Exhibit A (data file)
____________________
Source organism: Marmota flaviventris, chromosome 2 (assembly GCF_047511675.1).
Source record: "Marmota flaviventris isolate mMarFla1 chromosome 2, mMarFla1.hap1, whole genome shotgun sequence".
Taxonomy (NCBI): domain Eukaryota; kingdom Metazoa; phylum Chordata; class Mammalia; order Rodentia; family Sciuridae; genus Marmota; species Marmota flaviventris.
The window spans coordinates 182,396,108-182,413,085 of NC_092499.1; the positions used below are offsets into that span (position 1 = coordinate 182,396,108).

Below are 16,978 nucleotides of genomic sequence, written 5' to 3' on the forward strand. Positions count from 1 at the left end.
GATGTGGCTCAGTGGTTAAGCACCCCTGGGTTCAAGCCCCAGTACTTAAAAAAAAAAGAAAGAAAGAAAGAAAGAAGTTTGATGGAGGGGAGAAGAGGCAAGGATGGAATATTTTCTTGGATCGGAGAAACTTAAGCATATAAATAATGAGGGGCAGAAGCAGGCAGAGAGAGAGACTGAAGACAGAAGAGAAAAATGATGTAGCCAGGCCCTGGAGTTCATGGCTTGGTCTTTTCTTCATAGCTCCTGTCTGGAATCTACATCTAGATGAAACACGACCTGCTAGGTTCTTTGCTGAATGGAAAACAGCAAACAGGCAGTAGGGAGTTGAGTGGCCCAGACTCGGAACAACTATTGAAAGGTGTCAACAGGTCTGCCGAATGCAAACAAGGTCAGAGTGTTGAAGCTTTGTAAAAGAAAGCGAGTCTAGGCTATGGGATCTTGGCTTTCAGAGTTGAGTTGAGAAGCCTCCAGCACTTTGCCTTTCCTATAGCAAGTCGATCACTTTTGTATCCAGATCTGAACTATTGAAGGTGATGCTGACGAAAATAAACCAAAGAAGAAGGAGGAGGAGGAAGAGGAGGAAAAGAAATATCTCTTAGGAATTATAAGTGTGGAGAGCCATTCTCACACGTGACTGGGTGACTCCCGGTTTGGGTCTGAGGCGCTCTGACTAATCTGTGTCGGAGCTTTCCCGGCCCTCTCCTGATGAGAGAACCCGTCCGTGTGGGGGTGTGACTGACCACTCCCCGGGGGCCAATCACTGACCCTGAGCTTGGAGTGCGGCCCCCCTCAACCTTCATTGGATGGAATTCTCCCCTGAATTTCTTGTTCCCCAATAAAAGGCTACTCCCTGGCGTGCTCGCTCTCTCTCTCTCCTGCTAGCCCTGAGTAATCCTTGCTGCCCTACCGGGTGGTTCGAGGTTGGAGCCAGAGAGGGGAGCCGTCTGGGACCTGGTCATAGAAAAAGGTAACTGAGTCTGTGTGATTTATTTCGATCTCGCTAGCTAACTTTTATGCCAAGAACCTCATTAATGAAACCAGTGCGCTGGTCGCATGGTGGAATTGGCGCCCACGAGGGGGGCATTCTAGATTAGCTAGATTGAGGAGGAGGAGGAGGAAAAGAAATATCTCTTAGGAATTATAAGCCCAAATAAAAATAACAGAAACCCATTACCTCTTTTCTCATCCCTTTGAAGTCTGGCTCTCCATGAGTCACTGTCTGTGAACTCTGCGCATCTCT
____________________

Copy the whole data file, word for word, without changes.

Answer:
Source organism: Marmota flaviventris, chromosome 2 (assembly GCF_047511675.1).
Source record: "Marmota flaviventris isolate mMarFla1 chromosome 2, mMarFla1.hap1, whole genome shotgun sequence".
Taxonomy (NCBI): domain Eukaryota; kingdom Metazoa; phylum Chordata; class Mammalia; order Rodentia; family Sciuridae; genus Marmota; species Marmota flaviventris.
The window spans coordinates 182,396,108-182,413,085 of NC_092499.1; the positions used below are offsets into that span (position 1 = coordinate 182,396,108).

Below are 16,978 nucleotides of genomic sequence, written 5' to 3' on the forward strand. Positions count from 1 at the left end.
GATGTGGCTCAGTGGTTAAGCACCCCTGGGTTCAAGCCCCAGTACTTAAAAAAAAAAGAAAGAAAGAAAGAAAGAAGTTTGATGGAGGGGAGAAGAGGCAAGGATGGAATATTTTCTTGGATCGGAGAAACTTAAGCATATAAATAATGAGGGGCAGAAGCAGGCAGAGAGAGAGACTGAAGACAGAAGAGAAAAATGATGTAGCCAGGCCCTGGAGTTCATGGCTTGGTCTTTTCTTCATAGCTCCTGTCTGGAATCTACATCTAGATGAAACACGACCTGCTAGGTTCTTTGCTGAATGGAAAACAGCAAACAGGCAGTAGGGAGTTGAGTGGCCCAGACTCGGAACAACTATTGAAAGGTGTCAACAGGTCTGCCGAATGCAAACAAGGTCAGAGTGTTGAAGCTTTGTAAAAGAAAGCGAGTCTAGGCTATGGGATCTTGGCTTTCAGAGTTGAGTTGAGAAGCCTCCAGCACTTTGCCTTTCCTATAGCAAGTCGATCACTTTTGTATCCAGATCTGAACTATTGAAGGTGATGCTGACGAAAATAAACCAAAGAAGAAGGAGGAGGAGGAAGAGGAGGAAAAGAAATATCTCTTAGGAATTATAAGTGTGGAGAGCCATTCTCACACGTGACTGGGTGACTCCCGGTTTGGGTCTGAGGCGCTCTGACTAATCTGTGTCGGAGCTTTCCCGGCCCTCTCCTGATGAGAGAACCCGTCCGTGTGGGGGTGTGACTGACCACTCCCCGGGGGCCAATCACTGACCCTGAGCTTGGAGTGCGGCCCCCCTCAACCTTCATTGGATGGAATTCTCCCCTGAATTTCTTGTTCCCCAATAAAAGGCTACTCCCTGGCGTGCTCGCTCTCTCTCTCTCCTGCTAGCCCTGAGTAATCCTTGCTGCCCTACCGGGTGGTTCGAGGTTGGAGCCAGAGAGGGGAGCCGTCTGGGACCTGGTCATAGAAAAAGGTAACTGAGTCTGTGTGATTTATTTCGATCTCGCTAGCTAACTTTTATGCCAAGAACCTCATTAATGAAACCAGTGCGCTGGTCGCATGGTGGAATTGGCGCCCACGAGGGGGGCATTCTAGATTAGCTAGATTGAGGAGGAGGAGGAGGAAAAGAAATATCTCTTAGGAATTATAAGCCCAAATAAAAATAACAGAAACCCATTACCTCTTTTCTCATCCCTTTGAAGTCTGGCTCTCCATGAGTCACTGTCTGTGAACTCTGCGCATCTCT